Battling Urban Heat Islands

by Alvaro Valera Sosa
Nov. 29, 2019

With over 160 activities, Students for Future took over German universities from the 25th to the 29th of November. The Charité Universitätsmedizin community invited Building Health Lab to participate with a lecture on Urban Heat Islands to explain its influence on climate change and biodiversity loss. It covered, its definition, causes, impacts, and actions to battle its negative effects. 

The discussion elaborated on the possibility of starting a campaign for change at home, at the Charité Campus Mitte. Where evidence-based designs applied to its landscape and buildings, would benefit the health of the planet and of its entire community including patients. 

Expert in biological sciences from Green Roof Diagnostics Dr. Anna Zakrisson joined the discussion to explain how green and blue roofs can effectively contribute in developing a sustainable urban plan. Her roof solutions together with BHL’s street level approach offered a course of action for students to shape Charité towards being a Health Promoting Hospital: An institution beyond excellence in research, teaching, and clinical care that also cures the health of the planet. 

Our thanksfulness to Charité students especially Leonie Maier and Sophie G. for organizing and hosting the event. 

The following points summarize highlights of the lecture and the most relevant conclusions: 

1_ Issue
climate change actions can be worked locally by battling urban heat islands (UHI).
2_ Case
Most urban sites, as for example the Charité Mitte campus, form urban heat islands that impact the environment and affect pedestrians’ health and well-being when seeking for care services or doing daily errands; Especially of slow groups: patients, the elderly, children and people with disability.
3_ Causes
These urban sites and neighborhoods waterproof up to 80% their total surface area (with mainly streets and roofs) by using hard materials which absorb heat, allow rainwater runoff, and block passive cooling processes such as evapotranspiration.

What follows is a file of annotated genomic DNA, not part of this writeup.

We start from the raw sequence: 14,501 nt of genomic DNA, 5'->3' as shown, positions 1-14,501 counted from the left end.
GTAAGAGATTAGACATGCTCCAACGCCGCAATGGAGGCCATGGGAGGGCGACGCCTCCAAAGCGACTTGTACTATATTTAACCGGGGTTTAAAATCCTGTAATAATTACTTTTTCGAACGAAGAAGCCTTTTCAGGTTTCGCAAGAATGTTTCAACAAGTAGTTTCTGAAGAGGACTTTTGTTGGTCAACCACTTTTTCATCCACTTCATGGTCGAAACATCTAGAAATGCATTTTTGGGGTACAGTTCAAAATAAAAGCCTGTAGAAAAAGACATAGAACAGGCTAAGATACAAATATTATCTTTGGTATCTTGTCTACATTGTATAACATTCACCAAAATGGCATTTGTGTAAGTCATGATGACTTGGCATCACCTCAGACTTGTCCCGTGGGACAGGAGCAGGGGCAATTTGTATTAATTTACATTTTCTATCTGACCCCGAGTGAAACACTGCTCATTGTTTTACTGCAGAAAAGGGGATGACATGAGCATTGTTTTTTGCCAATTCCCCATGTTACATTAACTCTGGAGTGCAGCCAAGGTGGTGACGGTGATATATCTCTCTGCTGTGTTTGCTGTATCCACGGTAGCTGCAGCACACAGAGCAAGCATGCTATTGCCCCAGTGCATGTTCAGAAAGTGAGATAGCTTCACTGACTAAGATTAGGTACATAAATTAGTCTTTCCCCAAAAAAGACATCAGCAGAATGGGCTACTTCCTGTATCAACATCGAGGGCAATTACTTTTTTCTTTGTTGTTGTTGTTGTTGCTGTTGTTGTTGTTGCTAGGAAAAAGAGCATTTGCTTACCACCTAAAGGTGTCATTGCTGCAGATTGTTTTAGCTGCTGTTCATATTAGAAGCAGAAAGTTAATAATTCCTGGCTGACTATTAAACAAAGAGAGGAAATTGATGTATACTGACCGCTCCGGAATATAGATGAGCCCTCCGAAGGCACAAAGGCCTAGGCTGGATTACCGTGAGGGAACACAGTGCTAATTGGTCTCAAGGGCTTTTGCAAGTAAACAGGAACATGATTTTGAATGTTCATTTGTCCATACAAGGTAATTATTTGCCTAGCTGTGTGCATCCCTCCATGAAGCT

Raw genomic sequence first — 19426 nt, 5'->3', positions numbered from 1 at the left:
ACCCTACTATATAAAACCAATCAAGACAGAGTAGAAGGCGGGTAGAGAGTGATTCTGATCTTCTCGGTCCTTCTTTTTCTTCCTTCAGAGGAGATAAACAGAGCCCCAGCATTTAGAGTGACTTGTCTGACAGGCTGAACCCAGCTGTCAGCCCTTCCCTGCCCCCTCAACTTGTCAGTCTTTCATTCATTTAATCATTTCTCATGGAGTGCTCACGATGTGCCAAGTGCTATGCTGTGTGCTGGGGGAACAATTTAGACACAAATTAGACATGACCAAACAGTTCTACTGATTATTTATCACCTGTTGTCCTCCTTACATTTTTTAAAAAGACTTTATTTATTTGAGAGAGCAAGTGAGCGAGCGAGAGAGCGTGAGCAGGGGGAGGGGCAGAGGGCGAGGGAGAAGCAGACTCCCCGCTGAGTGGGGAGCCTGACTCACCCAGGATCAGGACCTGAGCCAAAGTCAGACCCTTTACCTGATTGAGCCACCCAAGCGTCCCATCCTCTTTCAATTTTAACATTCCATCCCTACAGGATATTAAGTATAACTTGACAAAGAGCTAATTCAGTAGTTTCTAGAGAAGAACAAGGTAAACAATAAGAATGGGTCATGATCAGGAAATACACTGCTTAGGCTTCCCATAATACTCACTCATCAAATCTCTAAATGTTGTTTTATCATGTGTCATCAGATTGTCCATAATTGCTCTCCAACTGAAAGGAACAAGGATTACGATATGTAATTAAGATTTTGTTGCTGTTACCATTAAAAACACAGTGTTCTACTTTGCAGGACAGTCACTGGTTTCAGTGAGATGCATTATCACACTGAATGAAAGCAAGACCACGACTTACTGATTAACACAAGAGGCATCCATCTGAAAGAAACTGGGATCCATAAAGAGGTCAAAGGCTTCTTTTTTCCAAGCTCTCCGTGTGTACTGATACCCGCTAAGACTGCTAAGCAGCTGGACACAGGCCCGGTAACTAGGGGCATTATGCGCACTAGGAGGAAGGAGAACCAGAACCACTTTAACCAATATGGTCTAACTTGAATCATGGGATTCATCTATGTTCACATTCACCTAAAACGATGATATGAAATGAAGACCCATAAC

4_ Impacts
The most evident impacts are high costs for sewage services and energy consumption, on top of the negative impacts to people and planet health which today are at the aim.
5_ Actions
UHI main elements such as streets and buildings must and can be retrofitted with the following actions:

(a) install green and blue roofs with water retention and detention features that enable an efficient passive cooling process (evapotranspiration) while avoiding runoffs;
(b) reduce car lane width and excessive parking with green strips, avoiding asphalt and other hard surfaces which retain heat and pollutants;
(c) develop green respite areas: rain gardens with urban furniture (for water storage) at the reach and convenience of slow groups to rest and recover in a safe, comfortable, and pleasant manner;
(d) design a pedestrian loop that connects priority services for slow groups with green respite areas using green pavers (for water to seep) which are friendly to people and the planet.

For technical enquiries and information about our feasibility evaluations please contact us at: info@buildinghealth.eu